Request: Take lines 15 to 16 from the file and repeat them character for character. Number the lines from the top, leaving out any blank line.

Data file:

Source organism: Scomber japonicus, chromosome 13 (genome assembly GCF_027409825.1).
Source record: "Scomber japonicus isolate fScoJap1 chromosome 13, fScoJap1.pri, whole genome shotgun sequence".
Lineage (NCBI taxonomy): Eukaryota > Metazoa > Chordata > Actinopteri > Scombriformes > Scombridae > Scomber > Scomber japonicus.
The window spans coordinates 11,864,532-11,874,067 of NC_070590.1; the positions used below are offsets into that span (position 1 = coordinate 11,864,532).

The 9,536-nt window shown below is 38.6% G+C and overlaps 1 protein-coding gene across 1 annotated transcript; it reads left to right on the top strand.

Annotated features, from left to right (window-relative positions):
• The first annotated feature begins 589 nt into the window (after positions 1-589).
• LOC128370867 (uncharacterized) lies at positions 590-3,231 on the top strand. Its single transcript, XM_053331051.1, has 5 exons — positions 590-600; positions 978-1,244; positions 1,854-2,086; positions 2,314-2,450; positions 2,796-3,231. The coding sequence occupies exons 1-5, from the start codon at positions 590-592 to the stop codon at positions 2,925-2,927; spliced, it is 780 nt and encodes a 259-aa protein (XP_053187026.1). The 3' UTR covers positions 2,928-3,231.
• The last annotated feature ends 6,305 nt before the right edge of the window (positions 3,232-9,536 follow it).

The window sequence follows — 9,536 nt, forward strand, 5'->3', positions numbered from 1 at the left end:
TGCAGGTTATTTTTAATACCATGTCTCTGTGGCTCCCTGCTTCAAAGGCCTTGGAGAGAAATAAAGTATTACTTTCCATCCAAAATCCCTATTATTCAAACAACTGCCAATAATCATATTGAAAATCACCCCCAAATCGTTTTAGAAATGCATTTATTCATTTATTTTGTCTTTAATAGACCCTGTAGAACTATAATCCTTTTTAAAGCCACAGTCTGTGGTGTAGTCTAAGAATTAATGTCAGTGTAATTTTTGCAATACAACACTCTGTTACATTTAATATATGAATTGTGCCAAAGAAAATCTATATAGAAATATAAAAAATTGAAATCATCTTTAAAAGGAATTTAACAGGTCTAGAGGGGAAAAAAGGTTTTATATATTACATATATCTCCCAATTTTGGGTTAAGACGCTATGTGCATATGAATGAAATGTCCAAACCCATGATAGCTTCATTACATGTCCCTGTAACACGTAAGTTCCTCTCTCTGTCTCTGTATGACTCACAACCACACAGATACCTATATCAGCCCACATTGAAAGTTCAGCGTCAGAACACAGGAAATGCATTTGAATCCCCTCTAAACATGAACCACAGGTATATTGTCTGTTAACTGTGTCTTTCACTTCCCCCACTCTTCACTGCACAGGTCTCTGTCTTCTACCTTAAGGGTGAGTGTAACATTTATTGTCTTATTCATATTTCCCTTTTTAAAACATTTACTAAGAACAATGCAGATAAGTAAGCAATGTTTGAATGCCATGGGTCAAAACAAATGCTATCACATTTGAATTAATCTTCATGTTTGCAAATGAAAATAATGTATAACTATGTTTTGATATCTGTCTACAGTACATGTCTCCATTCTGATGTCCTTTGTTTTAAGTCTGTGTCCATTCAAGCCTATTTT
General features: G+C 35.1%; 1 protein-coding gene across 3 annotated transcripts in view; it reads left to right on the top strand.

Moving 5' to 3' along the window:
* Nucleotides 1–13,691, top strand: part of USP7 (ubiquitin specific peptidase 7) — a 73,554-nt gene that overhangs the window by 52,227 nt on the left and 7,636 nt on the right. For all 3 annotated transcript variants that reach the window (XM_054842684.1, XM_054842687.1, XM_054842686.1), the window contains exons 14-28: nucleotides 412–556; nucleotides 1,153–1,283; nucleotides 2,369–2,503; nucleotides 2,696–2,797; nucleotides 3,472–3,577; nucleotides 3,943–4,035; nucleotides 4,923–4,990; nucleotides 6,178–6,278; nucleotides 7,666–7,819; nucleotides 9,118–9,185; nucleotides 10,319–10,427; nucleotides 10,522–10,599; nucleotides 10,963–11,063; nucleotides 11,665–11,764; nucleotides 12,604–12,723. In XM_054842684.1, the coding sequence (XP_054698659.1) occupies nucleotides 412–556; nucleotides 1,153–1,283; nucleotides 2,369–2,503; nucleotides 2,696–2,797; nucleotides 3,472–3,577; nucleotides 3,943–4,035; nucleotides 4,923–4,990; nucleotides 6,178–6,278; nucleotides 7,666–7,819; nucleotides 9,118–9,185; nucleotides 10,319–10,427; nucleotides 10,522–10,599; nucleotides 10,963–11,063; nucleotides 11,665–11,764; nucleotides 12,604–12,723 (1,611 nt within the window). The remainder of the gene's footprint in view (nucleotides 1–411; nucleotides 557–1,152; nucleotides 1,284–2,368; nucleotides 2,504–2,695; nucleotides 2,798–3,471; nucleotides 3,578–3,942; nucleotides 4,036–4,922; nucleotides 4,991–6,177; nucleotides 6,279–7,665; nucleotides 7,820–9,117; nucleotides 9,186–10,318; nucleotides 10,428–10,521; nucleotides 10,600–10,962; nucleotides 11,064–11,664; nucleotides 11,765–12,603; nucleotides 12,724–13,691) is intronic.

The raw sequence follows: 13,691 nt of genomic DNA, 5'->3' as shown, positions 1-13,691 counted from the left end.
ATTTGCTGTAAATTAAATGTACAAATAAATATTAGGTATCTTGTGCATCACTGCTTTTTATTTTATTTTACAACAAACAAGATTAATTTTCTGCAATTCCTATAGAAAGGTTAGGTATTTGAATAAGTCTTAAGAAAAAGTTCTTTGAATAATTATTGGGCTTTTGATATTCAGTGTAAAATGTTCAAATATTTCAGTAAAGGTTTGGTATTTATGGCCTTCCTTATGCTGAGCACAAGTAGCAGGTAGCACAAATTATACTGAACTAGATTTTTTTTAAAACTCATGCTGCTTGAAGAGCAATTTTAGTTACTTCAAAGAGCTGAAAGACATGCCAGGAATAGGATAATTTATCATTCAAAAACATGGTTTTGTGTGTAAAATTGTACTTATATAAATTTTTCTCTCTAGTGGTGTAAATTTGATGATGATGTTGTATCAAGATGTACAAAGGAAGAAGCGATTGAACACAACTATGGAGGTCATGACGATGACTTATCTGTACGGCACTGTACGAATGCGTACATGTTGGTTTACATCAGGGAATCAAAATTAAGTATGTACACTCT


The raw sequence follows: 13,691 nt of genomic DNA, 5'->3' as shown, positions 1-13,691 counted from the left end.
ATTTGCTGTAAATTAAATGTACAAATAAATATTAGGTATCTTGTGCATCACTGCTTTTTATTTTATTTTACAACAAACAAGATTAATTTTCTGCAATTCCTATAGAAAGGTTAGGTATTTGAATAAGTCTTAAGAAAAAGTTCTTTGAATAATTATTGGGCTTTTGATATTCAGTGTAAAATGTTCAAATATTTCAGTAAAGGTTTGGTATTTATGGCCTTCCTTATGCTGAGCACAAGTAGCAGGTAGCACAAATTATACTGAACTAGATTTTTTTTAAAACTCATGCTGCTTGAAGAGCAATTTTAGTTACTTCAAAGAGCTGAAAGACATGCCAGGAATAGGATAATTTATCATTCAAAAACATGGTTTTGTGTGTAAAATTGTACTTATATAAATTTTTCTCTCTAGTGGTGTAAATTTGATGATGATGTTGTATCAAGATGTACAAAGGAAGAAGCGATTGAACACAACTATGGAGGTCATGACGATGACTTATCTGTACGGCACTGTACGAATGCGTACATGTTGGTTTACATCAGGGAATCAAAATTAAGTATGTACACTCT